Comics / Comic Reviews / DC Comics

Welcome to Tranquility #12


By Zak Edwards
November 28, 2007 - 00:34



Ever read something in a piece of fiction and think to yourself, “Wow!  The irony of that statement does not escape me!”  The final issue of the zombie Welcome to Tranquility arc has the following on the last page.  Gail Simone writes a couple of panels that says “They even made a comic out of (what happened).  Too be honest, it kind of sucks.”  Your right Gail Simone, your absolutely right!  This whole arc did exactly what Simone says it does and for many reasons, one of which is how quickly this wonderfully original and charming concept became a very unoriginal and convoluted mess.

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Back in issue number one of this series, Gail Simone gave her readers something very cool: a town filled with retired super-heroes and super-villains.  The first issue opens with a plane flown by a senile old hero crashing down main street of a charming little town.  Simone then showed us a wonderful little dispute over an apple tree between two little old men who used to be enemies.  Its all very funny and, despite the obvious science fiction element, possessing a unique real life element.  An innocence seems to reflected in this community, but with some underlying problems.  The city is almost a Utopia of sorts, with the characters going about their lives eating at a local diner and doing things that those people living in little towns in the movies do, and it was wonderfully entertaining.  The first arc was very grand and things eventually returned to normal, but then disaster struck.  The second story of the citizens of Tranquility ignored all of the qualities of the first arc.  Most characters in the first fail to even appear in the second arc.  Instead, Simone chose to explore other members of the community.  Unfortunately, these characters were rehashed heroes of other comics or overly used concepts for characters.  Simone introduced a cowboy character who has the usual “bad guy killed my family so I vow vengeance” origin.  Another character was introduced in the stories that appeared in the last six pages of every comic, all of which were a disappointment.  A character named Suzy is a blatant advertisement for manga.  Her origin story is longer than her appearance in the actual story, telling how a tomboyish girl finds something that gives her enough ‘confidence’ to start wearing revealing clothing and kissing random boys in her high school.  For a writer known for her portrayal of strong female characters, Gail Simone certainly dropped the ball.  This issue specifically was slightly better than most of the others with part of the story following officer Duray, who goes through a sort of redemption story.  Simone does allow for many of the characters from the first arc to return, but with such a big cast created, it doesn’t due anyone service.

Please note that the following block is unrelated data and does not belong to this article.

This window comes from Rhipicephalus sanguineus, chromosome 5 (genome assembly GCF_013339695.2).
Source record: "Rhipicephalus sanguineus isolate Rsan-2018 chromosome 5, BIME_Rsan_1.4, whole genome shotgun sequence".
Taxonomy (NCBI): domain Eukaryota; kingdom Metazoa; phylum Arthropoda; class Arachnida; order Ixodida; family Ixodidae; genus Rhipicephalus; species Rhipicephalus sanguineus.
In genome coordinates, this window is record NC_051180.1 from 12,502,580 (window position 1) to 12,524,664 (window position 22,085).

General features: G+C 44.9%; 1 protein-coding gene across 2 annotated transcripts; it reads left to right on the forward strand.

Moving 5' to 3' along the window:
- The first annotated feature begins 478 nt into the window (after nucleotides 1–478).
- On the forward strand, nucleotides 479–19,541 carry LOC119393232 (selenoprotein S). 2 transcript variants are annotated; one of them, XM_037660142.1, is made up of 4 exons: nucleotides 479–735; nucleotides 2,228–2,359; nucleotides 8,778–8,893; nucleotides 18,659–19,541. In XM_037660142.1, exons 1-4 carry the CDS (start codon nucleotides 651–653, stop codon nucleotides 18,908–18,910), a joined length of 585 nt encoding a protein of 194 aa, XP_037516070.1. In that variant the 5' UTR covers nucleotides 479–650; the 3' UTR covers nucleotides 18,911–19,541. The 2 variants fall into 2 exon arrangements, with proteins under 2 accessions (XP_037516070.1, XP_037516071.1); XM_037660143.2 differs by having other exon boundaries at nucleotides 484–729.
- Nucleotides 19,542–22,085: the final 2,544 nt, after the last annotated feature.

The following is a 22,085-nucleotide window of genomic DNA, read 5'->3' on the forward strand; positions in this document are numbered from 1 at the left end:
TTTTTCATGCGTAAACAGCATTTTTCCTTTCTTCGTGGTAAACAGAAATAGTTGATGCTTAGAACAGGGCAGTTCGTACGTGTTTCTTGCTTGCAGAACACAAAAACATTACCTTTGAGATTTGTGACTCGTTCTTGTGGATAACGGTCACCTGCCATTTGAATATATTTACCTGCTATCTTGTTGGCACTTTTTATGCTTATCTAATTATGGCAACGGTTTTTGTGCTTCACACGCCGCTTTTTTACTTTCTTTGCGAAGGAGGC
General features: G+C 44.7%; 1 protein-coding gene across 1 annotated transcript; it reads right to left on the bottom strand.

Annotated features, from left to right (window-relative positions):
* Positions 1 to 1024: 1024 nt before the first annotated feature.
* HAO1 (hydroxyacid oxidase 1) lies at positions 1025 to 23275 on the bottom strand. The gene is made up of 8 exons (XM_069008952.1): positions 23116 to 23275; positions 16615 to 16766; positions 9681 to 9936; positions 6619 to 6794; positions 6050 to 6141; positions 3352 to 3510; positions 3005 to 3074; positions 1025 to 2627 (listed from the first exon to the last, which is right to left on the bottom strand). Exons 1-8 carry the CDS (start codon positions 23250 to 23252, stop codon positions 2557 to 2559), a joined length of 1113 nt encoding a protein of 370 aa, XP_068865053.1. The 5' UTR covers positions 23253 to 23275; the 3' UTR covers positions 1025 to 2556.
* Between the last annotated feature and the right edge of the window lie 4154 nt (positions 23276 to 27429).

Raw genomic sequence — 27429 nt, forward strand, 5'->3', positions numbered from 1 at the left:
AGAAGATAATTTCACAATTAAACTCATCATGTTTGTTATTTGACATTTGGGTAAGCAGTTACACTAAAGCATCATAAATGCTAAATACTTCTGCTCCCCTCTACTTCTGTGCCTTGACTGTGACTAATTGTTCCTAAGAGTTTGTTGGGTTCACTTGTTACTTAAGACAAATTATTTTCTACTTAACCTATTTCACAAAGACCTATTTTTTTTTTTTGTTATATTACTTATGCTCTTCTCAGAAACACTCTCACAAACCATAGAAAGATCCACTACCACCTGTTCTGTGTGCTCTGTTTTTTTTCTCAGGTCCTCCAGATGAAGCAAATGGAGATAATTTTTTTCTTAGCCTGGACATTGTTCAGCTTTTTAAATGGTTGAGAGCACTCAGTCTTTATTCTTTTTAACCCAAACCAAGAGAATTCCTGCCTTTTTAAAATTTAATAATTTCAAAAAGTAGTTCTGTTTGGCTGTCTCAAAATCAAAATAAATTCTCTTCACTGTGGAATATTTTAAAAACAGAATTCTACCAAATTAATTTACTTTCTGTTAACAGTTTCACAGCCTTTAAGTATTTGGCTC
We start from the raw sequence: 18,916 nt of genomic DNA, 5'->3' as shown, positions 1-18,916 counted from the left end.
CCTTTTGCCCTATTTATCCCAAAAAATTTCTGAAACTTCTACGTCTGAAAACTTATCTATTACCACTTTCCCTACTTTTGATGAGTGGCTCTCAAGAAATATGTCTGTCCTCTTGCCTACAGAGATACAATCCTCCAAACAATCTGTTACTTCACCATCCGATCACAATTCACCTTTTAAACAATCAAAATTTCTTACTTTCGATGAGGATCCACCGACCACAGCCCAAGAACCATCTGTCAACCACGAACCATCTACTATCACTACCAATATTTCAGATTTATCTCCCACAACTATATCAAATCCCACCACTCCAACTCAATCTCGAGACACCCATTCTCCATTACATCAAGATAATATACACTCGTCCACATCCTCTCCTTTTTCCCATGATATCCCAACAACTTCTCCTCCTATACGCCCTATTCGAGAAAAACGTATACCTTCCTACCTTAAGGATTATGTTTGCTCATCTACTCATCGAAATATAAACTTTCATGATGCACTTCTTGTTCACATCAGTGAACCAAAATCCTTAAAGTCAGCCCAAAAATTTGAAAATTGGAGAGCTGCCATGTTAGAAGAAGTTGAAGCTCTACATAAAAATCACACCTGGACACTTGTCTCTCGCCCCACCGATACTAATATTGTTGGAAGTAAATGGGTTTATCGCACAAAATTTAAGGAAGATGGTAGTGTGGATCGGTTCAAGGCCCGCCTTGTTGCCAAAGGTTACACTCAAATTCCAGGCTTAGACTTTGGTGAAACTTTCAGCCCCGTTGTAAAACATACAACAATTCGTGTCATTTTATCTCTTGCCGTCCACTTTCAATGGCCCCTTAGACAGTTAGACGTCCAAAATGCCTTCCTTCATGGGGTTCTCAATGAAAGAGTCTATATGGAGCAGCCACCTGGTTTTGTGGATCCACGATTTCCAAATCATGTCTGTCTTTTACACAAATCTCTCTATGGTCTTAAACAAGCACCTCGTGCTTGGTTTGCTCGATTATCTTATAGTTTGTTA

The art remained consistent, even if the story did not.  Neil Googe proved again that he can handle big action sequences as well as conversations.  The pages turn very quickly when the pace speeds up thanks to his panelling, and slow down as well.  The characters all look the ages they are, with the exception of a very young looking Pink Bunny, who is supposed to be as old as the rest, but is laid out for the reader to look down her shirt.  The only real major complaint about his art is the noses of the characters, which look very strange and awkward, mostly looking like shiny flat pieces put on the face of the characters.  Other than that minor detail, this series continued to look good, even if it didn’t read well.

4/10    This series limped to its conclusion, but looked good doing it.

For fans of the series hoping for a to return to its former glory, no solicitations of Welcome to Tranquility #13 have been released, so this may be the end of the series, I’m not sure.  I have attempted to find information about it, but so far nothing has come up.


Last Updated: July 2, 2020 - 16:53

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